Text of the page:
Many IT professionals think of virtualization in terms of virtual machines (VM) and their associated hypervisors and operating-system implementations, but that only skims the surface. An increasingly broad set of virtualization technologies are redefining major elements of IT in organizations everywhere.
What is virtualization?
Examining the definition of virtualization in a broader context, we define virtualization as the art and science of making the function of an object or resource simulated or emulated in software identical to that of the corresponding physically realized object. In other words, we use an abstraction to make software look and behave like hardware, with corresponding benefits in flexibility, cost, scalability, reliability, and often overall capability and performance, and in a broad range of applications. Virtualization, then, makes "real" that which is not, applying the flexibility and convenience of software-based capabilities and services as a transparent substitute for the same realized in hardware.
Roots in mainframes
Virtual machines trace their roots back to a small number of mainframes from the 1960s, most notably the IBM 360/67, and became an established essential in the mainframe world during the 1970s. And with the introduction of Intel's 386 in 1985, VMs took up residence in the microprocessors at the heart of personal computers. Contemporary VMs, implemented in microprocessors with the requisite hardware support and with the aid of both hypervisors and OS-level implementations, are essential to the productivity of computation everywhere, most importantly capturing machine cycles that would otherwise be lost in today's highly-capable 3-plus GHz processors.
VMs also provide additional security, integrity, and convenience, and with very little computational overhead. Moreover, we can also extend the concept (and implementation) of VMs to include emulators for interpreters like the Java Virtual Machine, and even full simulators. Running Windows under MacOS? Simple. Commodore 64 code on your modern Windows PC? No problem.
What's most important here is that the software running within VMs have no knowledge of that fact – even a guest OS otherwise designed to run on bare metal thinks its "hardware" platform is exactly that. Herein lies the most important element of virtualization itself: an incarnation of the "black box" approach to the implementation of information systems that relies on the isolation enabled by APIs and protocols. Think of this in the same context as the famous Turing Test of machine intelligence – applications, which are, after all, the reason we implement IT infrastructure of any form in the first place – are none the wiser about exactly where they're running. And they don't need to be, enhancing flexibility, lowering costs and maximizing IT RoI in the bargain.
We can in fact trace the roots of virtualization to the era of timesharing, which also began to appear around the late 1960s. While mainframes certainly weren't portable, the rapidly increasing quality and availability of dial-up and leased telephone lines and advancing modem technology enabled a virtual presence of the mainframe in the form of a (typically dumb alphanumeric) terminal. Virtual machine, indeed: This model of computing led – via advances in both the technology and economics of microprocessors – directly to the personal computers of the 1980s, with local computation in addition to the dial-up communications that eventually evolved into the LAN and ultimately into today's transparent, continuous access to the Internet.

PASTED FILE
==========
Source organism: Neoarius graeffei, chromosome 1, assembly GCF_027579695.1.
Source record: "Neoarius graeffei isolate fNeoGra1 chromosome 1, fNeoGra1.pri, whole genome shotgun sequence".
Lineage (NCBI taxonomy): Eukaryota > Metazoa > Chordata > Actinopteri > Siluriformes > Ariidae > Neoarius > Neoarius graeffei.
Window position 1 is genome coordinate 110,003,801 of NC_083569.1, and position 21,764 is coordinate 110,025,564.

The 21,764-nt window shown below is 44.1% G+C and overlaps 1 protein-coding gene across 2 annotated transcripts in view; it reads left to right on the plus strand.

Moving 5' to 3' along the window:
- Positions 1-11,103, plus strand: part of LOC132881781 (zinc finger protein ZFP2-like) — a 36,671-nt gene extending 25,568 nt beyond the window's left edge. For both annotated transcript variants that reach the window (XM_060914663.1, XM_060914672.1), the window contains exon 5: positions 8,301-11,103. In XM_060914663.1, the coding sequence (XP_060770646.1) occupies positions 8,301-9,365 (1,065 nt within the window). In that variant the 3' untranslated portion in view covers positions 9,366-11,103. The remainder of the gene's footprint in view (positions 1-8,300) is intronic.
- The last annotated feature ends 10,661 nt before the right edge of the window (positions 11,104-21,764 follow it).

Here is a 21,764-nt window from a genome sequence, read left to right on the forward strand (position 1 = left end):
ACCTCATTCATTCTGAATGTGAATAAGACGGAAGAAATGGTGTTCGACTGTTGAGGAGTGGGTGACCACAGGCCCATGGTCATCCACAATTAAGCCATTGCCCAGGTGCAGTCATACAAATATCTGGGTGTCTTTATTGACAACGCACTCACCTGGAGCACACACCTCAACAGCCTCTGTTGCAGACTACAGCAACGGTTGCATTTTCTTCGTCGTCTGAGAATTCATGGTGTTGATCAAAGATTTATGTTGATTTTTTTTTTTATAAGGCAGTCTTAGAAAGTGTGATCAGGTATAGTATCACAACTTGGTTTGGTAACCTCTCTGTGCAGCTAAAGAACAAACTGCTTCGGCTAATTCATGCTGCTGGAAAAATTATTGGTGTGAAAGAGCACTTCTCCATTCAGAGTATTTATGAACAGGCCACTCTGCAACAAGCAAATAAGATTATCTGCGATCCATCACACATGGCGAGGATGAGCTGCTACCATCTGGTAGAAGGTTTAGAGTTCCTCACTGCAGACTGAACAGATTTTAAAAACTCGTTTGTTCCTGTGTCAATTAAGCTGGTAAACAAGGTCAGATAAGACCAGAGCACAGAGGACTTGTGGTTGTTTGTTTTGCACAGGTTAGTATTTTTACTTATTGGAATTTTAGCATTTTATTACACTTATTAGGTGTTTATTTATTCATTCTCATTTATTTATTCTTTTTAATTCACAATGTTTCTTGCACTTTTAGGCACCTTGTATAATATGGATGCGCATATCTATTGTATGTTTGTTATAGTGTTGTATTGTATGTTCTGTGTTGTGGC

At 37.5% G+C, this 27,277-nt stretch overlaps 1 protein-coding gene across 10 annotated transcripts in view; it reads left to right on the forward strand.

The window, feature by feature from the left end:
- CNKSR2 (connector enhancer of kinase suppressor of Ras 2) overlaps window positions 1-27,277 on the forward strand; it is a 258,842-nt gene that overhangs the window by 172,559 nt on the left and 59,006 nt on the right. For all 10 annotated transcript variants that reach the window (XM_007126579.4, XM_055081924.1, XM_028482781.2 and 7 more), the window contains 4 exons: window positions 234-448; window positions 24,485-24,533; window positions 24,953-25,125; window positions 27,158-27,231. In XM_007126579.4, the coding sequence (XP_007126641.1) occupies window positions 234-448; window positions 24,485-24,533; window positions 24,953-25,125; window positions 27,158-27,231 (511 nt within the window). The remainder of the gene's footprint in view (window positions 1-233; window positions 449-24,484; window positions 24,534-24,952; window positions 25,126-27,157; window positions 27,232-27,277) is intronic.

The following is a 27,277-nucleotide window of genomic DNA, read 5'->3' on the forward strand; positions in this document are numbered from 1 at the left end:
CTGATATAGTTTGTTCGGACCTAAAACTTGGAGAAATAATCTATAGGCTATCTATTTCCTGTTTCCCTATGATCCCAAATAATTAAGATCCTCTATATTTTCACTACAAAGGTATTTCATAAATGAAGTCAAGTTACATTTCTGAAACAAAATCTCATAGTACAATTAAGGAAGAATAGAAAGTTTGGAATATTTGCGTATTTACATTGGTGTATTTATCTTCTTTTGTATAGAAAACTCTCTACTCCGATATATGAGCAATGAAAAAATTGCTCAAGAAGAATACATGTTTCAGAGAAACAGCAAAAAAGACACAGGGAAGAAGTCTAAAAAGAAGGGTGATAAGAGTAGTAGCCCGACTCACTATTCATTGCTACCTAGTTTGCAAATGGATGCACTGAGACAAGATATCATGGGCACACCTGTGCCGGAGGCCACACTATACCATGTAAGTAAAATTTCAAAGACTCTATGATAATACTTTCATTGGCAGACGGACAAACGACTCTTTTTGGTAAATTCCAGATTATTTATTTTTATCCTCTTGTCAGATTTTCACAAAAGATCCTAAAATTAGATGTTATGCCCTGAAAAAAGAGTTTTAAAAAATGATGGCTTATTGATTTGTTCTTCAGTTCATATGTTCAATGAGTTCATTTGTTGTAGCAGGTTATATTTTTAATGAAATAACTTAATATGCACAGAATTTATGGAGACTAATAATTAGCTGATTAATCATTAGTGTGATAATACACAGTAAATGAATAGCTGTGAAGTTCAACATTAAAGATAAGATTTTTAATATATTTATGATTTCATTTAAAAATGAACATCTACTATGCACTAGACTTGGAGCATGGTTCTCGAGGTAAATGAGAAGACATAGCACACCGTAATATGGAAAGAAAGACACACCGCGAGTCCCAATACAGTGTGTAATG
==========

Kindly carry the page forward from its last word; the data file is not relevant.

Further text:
Also evolving rapidly in the 1960s was the concept of virtual memory, arguably just as important as virtual machines. The mainframe era featured remarkably expensive magnetic-core memory, and mainframes with more than even a single megabyte of memory were rare until well into the 1970s. Virtual memory is enabled by, as is the case with VMs, relatively small additions to a machine's hardware and instruction set to enable portions of storage, usually called segments and/or pages, to be written out to secondary storage, and for the memory addresses within these blocks to be dynamically translated as they are paged back in from disk. Voilà – a single real megabyte of core memory on an IBM 360/67, for example, could support the full 24-bit address space (16 MB) enabled in the machine's architecture – and, properly implemented, each virtual machine could in addition have its own full complement of virtual memory. As a consequence of these innovations, still hard at work today, hardware otherwise designed to run a single program or operating system could be shared among users even with simultaneous multiple operating systems and massive memory requirements beyond the real capacity provisioned. As with VMs, the benefits are numerous: user and application isolation, enhanced security and integrity, and, again, much improved RoI. Sounding familiar yet?